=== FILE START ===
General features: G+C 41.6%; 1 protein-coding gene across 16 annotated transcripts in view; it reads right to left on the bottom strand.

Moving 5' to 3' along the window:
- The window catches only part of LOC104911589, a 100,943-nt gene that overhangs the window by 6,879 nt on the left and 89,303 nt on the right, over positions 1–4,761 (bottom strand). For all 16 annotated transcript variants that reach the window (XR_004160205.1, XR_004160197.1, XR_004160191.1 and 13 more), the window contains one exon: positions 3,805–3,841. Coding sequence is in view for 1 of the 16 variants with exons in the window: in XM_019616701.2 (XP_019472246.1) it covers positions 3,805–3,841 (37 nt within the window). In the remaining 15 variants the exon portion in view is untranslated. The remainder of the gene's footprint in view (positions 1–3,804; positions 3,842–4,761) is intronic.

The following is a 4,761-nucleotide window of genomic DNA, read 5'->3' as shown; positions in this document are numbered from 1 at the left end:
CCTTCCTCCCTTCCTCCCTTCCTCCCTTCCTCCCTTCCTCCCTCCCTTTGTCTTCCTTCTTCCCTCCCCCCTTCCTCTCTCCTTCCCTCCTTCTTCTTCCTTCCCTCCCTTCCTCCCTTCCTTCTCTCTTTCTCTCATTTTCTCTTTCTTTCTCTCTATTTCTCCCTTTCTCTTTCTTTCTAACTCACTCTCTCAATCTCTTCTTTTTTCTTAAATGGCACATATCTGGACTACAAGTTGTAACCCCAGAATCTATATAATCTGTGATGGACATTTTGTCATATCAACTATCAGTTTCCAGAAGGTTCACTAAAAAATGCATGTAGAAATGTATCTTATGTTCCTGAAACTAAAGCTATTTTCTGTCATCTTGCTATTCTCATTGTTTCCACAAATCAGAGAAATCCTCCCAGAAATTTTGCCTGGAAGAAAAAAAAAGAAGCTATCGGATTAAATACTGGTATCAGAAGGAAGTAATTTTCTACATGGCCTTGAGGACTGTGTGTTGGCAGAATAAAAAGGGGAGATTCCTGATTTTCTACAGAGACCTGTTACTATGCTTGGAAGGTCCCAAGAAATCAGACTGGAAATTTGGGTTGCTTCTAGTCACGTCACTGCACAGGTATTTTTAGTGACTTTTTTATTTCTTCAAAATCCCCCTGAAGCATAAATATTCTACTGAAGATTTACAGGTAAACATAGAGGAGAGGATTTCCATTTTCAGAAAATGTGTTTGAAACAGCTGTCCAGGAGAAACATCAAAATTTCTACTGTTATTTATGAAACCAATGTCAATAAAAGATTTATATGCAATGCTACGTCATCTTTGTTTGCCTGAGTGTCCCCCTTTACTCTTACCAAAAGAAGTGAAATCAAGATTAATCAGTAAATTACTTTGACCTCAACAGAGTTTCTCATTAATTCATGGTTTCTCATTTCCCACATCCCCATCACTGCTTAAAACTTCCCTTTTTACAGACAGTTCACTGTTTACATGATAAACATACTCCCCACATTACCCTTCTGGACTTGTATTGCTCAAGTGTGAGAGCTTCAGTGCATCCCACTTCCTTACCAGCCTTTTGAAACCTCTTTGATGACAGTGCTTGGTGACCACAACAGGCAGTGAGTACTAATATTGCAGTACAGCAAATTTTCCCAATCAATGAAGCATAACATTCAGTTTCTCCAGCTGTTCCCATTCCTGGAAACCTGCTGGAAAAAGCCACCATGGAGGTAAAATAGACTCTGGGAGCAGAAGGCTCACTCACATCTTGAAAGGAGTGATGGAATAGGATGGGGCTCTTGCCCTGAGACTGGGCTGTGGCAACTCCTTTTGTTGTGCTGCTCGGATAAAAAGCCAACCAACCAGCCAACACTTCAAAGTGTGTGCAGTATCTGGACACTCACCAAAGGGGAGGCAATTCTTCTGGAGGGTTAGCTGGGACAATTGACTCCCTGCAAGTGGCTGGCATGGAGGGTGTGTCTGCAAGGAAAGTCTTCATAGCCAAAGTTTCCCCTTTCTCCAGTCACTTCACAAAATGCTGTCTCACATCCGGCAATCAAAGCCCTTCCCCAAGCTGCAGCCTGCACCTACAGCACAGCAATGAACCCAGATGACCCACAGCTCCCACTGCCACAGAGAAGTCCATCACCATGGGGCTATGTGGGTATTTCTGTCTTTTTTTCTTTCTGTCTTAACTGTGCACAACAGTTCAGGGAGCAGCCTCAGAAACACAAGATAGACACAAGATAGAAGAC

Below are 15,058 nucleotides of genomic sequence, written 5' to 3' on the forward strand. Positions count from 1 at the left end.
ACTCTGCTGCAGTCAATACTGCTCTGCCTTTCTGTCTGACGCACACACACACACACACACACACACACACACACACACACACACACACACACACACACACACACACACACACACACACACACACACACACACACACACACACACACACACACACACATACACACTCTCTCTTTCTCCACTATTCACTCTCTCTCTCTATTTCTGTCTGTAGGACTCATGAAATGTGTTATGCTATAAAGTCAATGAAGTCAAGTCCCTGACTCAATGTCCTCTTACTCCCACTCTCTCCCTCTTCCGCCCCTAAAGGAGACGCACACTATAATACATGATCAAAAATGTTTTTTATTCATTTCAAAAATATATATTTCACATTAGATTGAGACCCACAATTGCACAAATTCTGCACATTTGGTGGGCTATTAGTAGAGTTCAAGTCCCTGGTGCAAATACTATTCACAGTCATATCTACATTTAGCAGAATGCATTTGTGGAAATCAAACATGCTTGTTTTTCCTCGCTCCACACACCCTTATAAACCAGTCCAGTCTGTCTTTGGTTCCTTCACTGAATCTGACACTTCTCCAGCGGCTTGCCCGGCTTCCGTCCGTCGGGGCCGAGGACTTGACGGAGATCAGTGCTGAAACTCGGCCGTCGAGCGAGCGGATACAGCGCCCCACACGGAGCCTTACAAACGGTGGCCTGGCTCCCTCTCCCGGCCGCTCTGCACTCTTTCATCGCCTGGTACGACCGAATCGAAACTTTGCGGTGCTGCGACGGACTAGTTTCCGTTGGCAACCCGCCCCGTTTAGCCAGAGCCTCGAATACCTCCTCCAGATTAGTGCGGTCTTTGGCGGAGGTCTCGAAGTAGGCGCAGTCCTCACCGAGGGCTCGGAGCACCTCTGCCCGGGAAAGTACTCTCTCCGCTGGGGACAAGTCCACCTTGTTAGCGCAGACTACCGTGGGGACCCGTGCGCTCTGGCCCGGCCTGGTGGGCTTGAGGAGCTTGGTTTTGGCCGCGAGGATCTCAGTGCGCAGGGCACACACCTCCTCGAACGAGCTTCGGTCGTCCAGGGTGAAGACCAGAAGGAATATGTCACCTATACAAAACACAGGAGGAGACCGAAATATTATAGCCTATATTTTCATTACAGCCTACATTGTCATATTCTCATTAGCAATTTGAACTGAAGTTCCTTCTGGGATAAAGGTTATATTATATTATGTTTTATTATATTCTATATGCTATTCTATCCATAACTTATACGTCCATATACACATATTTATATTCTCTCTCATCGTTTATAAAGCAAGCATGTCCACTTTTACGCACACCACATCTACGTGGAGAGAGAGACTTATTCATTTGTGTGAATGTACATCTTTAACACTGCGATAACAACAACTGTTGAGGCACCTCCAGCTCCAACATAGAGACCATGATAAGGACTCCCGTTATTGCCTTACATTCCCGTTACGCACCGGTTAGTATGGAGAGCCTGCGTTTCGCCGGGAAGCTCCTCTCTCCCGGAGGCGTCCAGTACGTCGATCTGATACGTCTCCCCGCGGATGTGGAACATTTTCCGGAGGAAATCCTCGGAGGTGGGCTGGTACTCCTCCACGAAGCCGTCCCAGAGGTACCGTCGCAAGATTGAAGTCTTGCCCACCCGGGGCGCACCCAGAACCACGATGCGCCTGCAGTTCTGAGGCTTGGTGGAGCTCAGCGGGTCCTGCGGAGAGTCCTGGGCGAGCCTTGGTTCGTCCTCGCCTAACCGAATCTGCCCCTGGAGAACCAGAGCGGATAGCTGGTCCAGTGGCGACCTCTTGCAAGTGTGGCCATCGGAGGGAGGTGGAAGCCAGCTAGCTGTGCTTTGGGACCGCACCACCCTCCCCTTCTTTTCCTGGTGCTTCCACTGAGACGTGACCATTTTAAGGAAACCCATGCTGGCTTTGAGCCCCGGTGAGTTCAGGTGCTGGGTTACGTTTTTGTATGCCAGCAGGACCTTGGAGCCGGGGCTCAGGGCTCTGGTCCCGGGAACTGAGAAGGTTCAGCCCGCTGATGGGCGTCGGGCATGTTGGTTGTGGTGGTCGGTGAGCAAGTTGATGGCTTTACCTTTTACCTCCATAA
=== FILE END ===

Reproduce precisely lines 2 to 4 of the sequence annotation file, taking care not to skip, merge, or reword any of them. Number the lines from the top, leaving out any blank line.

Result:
Moving 5' to 3' along the window:
- The window catches only part of LOC104911589, a 100,943-nt gene that overhangs the window by 6,879 nt on the left and 89,303 nt on the right, over positions 1–4,761 (bottom strand). For all 16 annotated transcript variants that reach the window (XR_004160205.1, XR_004160197.1, XR_004160191.1 and 13 more), the window contains one exon: positions 3,805–3,841. Coding sequence is in view for 1 of the 16 variants with exons in the window: in XM_019616701.2 (XP_019472246.1) it covers positions 3,805–3,841 (37 nt within the window). In the remaining 15 variants the exon portion in view is untranslated. The remainder of the gene's footprint in view (positions 1–3,804; positions 3,842–4,761) is intronic.

The following is a 4,761-nucleotide window of genomic DNA, read 5'->3' as shown; positions in this document are numbered from 1 at the left end: